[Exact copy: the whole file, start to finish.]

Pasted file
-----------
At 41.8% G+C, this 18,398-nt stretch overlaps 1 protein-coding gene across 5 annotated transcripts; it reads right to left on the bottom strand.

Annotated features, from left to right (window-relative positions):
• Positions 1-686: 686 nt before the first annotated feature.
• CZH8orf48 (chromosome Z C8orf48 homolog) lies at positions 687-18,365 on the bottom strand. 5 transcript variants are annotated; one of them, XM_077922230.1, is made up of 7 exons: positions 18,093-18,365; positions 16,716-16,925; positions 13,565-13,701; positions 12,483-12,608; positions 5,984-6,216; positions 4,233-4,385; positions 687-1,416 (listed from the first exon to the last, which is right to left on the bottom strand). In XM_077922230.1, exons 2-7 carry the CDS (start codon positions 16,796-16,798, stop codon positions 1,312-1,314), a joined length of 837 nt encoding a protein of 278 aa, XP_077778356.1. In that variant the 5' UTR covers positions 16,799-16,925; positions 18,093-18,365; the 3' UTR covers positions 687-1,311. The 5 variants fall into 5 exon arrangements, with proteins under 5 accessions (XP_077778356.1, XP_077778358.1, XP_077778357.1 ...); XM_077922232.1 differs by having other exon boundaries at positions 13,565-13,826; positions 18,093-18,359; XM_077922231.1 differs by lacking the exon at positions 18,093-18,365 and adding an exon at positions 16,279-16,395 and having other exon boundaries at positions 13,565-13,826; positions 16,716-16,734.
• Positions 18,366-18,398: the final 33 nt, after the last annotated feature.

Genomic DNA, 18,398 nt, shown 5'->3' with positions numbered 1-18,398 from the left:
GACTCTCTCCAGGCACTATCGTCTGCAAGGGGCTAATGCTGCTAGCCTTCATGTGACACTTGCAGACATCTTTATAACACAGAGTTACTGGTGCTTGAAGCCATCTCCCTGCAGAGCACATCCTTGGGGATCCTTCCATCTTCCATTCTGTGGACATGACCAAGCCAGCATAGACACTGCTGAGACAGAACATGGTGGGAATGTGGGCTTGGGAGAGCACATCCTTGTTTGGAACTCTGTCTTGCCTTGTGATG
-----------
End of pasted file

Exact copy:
At 41.8% G+C, this 18,398-nt stretch overlaps 1 protein-coding gene across 5 annotated transcripts; it reads right to left on the bottom strand.

Annotated features, from left to right (window-relative positions):
• Positions 1-686: 686 nt before the first annotated feature.
• CZH8orf48 (chromosome Z C8orf48 homolog) lies at positions 687-18,365 on the bottom strand. 5 transcript variants are annotated; one of them, XM_077922230.1, is made up of 7 exons: positions 18,093-18,365; positions 16,716-16,925; positions 13,565-13,701; positions 12,483-12,608; positions 5,984-6,216; positions 4,233-4,385; positions 687-1,416 (listed from the first exon to the last, which is right to left on the bottom strand). In XM_077922230.1, exons 2-7 carry the CDS (start codon positions 16,796-16,798, stop codon positions 1,312-1,314), a joined length of 837 nt encoding a protein of 278 aa, XP_077778356.1. In that variant the 5' UTR covers positions 16,799-16,925; positions 18,093-18,365; the 3' UTR covers positions 687-1,311. The 5 variants fall into 5 exon arrangements, with proteins under 5 accessions (XP_077778356.1, XP_077778358.1, XP_077778357.1 ...); XM_077922232.1 differs by having other exon boundaries at positions 13,565-13,826; positions 18,093-18,359; XM_077922231.1 differs by lacking the exon at positions 18,093-18,365 and adding an exon at positions 16,279-16,395 and having other exon boundaries at positions 13,565-13,826; positions 16,716-16,734.
• Positions 18,366-18,398: the final 33 nt, after the last annotated feature.

Genomic DNA, 18,398 nt, shown 5'->3' with positions numbered 1-18,398 from the left:
GACTCTCTCCAGGCACTATCGTCTGCAAGGGGCTAATGCTGCTAGCCTTCATGTGACACTTGCAGACATCTTTATAACACAGAGTTACTGGTGCTTGAAGCCATCTCCCTGCAGAGCACATCCTTGGGGATCCTTCCATCTTCCATTCTGTGGACATGACCAAGCCAGCATAGACACTGCTGAGACAGAACATGGTGGGAATGTGGGCTTGGGAGAGCACATCCTTGTTTGGAACTCTGTCTTGCCTTGTGATG